By: C Icart, Staff Writer
Content warning: mentions of racism and sexual assault
Fifty years after Title IX, a groundbreaking law in the US that “banned sex discrimination in federally funded education programs,” the growth of women’s sports is undeniable. Title IX increased the amount of women competing in sports at the high school and collegiate levels. Since then, women’s sports have “higher ratings, greater attendance, more sponsors, increased prize winnings, and greater media coverage” than ever before.
While there is much to celebrate, there is still inequality on and off the court. Sports may be entertainment, but it can’t be separated from politics. Athletes regularly use their visibility to make political statements. Over 40 years before Colin Kaepernick kneeled during the American national anthem, African American cheerleaders from Brown University caused a stir by staying seated during the national anthem. They followed in the footsteps of athletes like Tommie Smith and John Carlos in speaking up about anti-Black racism and violence in the US.
The Olympics, historically and even today, highlights relationships between different nations. During the 1936 Berlin Olympic Games, African American athlete Jesse Owens won four gold medals. At the time, American journalists described this “as a blow to the Nazi myth of Aryan supremacy.” Ironically, Black athletes still experienced discrimination once they returned to the US. This year, countries like the US, UK, Canada, India, Australia, Lithuania, Kosovo, Belgium, Denmark, and Estonia cited “atrocities against the Uyghur Muslim population in the northwest province of Xinjiang” as the reason for not sending top officials to the 2022 Beijing Olympics. However, this boycott was only diplomatic, and all of these states did send athletes to compete in China.
In November 2021, Peng Shuai, a Chinese tennis player, was censored online and disappeared after accusing a former senior politician of sexually assaulting her. Any conversation about her and the man she accused was heavily censored in China. Shortly after the post was made and taken down, the Women’s Tennis Association (WTA) suspended all tournaments in China and Hong Kong, and a statement was released: “We expect this issue to be handled properly, meaning the allegations must be investigated fully, fairly, transparently, and without censorship.” Yet, this did not happen, and the WTA is still returning to China.
Since then, Shuai has made minimal public appearances and has denied that she had ever made allegations of sexual assault. There are still concerns that she can’t speak freely. This is partly because, almost a year later, she still hasn’t directly posted on her own social media.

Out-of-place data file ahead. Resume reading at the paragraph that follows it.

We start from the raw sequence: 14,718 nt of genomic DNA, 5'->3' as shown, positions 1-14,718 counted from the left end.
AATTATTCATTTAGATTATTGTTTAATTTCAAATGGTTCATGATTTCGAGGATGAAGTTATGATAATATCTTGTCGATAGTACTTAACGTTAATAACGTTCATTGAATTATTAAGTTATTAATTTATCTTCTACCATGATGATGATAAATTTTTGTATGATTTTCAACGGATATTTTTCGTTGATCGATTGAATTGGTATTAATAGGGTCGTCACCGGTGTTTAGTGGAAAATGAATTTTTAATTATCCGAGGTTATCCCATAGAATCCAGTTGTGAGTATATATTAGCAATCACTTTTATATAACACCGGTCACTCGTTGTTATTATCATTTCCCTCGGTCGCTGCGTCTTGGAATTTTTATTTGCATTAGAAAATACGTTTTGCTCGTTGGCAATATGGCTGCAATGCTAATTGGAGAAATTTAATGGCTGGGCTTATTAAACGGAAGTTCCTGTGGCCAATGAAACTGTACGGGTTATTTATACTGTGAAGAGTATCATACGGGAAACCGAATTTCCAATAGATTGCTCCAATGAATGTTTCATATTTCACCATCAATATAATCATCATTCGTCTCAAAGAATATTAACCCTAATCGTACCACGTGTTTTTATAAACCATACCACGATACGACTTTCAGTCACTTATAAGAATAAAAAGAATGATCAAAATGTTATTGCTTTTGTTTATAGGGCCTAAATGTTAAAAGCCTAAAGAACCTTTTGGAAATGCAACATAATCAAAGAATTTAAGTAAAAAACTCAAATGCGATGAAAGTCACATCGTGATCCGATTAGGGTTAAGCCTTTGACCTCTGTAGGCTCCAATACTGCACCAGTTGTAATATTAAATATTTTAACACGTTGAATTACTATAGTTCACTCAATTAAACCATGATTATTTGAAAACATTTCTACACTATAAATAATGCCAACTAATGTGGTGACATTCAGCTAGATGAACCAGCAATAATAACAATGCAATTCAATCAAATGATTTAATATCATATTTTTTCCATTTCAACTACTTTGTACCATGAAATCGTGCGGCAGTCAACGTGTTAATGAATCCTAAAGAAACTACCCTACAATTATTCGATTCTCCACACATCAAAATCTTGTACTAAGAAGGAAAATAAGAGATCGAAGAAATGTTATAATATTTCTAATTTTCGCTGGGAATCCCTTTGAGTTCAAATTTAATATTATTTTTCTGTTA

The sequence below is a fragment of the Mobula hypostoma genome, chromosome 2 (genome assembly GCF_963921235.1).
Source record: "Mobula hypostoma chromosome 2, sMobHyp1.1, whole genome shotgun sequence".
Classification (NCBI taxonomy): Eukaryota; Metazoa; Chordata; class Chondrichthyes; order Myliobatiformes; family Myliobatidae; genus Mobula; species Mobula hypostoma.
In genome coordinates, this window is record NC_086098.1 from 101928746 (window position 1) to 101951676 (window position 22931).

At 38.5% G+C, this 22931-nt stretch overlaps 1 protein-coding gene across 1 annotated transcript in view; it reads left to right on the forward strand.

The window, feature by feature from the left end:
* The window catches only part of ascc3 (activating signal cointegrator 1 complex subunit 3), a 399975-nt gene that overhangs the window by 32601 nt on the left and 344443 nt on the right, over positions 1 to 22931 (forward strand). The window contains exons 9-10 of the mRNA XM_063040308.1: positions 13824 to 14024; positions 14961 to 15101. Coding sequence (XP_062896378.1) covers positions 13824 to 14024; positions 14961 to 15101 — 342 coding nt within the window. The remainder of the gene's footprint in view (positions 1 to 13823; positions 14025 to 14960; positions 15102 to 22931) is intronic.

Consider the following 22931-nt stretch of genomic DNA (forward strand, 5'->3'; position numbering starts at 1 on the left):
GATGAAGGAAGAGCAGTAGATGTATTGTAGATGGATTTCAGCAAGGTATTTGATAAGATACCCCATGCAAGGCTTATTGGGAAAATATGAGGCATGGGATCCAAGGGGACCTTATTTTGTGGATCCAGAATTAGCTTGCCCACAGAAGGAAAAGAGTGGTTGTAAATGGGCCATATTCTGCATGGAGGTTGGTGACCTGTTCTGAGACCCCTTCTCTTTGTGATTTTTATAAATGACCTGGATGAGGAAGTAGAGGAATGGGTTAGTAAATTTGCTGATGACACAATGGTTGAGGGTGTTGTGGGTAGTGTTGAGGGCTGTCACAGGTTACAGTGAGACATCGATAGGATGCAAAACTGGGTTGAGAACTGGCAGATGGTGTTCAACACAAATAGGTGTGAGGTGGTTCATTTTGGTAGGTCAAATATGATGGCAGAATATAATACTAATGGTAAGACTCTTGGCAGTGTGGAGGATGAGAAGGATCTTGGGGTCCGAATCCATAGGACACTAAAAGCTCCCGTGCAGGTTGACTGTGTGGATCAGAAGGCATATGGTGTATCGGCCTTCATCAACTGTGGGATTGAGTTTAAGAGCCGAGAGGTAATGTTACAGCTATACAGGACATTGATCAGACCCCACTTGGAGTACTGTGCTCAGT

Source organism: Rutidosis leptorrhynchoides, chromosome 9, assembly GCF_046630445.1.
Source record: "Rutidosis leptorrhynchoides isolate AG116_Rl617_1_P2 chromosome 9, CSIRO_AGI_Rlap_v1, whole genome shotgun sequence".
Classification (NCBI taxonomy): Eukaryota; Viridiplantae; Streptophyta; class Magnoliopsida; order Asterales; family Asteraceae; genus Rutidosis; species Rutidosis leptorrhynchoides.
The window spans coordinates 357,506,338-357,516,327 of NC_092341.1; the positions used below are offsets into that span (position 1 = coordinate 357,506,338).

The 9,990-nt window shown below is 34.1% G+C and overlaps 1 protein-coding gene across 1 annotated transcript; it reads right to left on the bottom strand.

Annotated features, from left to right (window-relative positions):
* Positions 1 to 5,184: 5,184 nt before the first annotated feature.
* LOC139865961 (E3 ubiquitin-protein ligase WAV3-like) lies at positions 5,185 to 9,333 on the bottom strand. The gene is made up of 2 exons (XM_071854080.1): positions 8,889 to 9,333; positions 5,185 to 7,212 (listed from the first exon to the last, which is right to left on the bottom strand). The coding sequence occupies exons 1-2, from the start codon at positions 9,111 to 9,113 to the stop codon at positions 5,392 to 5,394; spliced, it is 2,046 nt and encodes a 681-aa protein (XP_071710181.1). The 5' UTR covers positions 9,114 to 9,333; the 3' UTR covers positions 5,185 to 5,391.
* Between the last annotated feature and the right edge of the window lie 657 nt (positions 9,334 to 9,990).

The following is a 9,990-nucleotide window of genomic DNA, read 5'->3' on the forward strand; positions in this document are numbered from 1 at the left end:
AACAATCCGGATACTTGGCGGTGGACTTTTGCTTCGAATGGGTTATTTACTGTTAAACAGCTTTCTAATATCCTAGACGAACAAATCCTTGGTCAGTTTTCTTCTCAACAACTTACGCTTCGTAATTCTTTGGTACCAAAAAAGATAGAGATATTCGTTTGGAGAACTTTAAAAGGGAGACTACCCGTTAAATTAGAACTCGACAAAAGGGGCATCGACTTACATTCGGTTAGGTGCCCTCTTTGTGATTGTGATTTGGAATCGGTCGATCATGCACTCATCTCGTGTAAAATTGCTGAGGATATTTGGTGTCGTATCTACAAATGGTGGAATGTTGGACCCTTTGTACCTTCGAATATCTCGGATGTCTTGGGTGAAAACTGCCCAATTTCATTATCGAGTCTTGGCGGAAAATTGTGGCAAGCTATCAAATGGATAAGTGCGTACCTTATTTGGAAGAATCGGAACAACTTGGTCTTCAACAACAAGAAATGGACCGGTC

While news surrounding Shuai and the allegations have gone cold online, Brittney Griner made headlines this week. US Embassy officials visited the Women’s National Basketball Association (WNBA) star in Russia, where she is being detained. Griner was sentenced to over nine years after vape cartridges were found in her luggage. As cannabis is illegal in Russia, the athlete pleaded guilty to smuggling “less than one gram of cannabis oil” into the country. This happened as Griner was going to play for the Russian Premier League, which many WNBA players do during the off season for additional money. WNBA players make significantly less than NBA players and can make one million dollars a year in Russia, compared to less than a quarter of a million in the US.
In the context of the Russian invasion of Ukraine, Griner is viewed as a political prisoner. That view is substantiated as Biden “offered to exchange Viktor Bout, a convicted Russian arms trafficker serving a 25-year US prison sentence” for the release of Griner and Paul Whelan, who is detained for espionage charges.
When these women were at the top of their respective sports, all eyes were on them. Shuai spent 20 weeks at no. 1 in doubles, while Griner is a two-time Olympic champion. We can’t turn away now that they are no longer on our screens. Athletes regularly willingly make political statements; however, when they are used by governments for political purposes, it’s important to recognize the difference and speak up, especially when athletes can’t.
You can join the #WeAreBG campaign, by signing petitions and writing notes for Griner.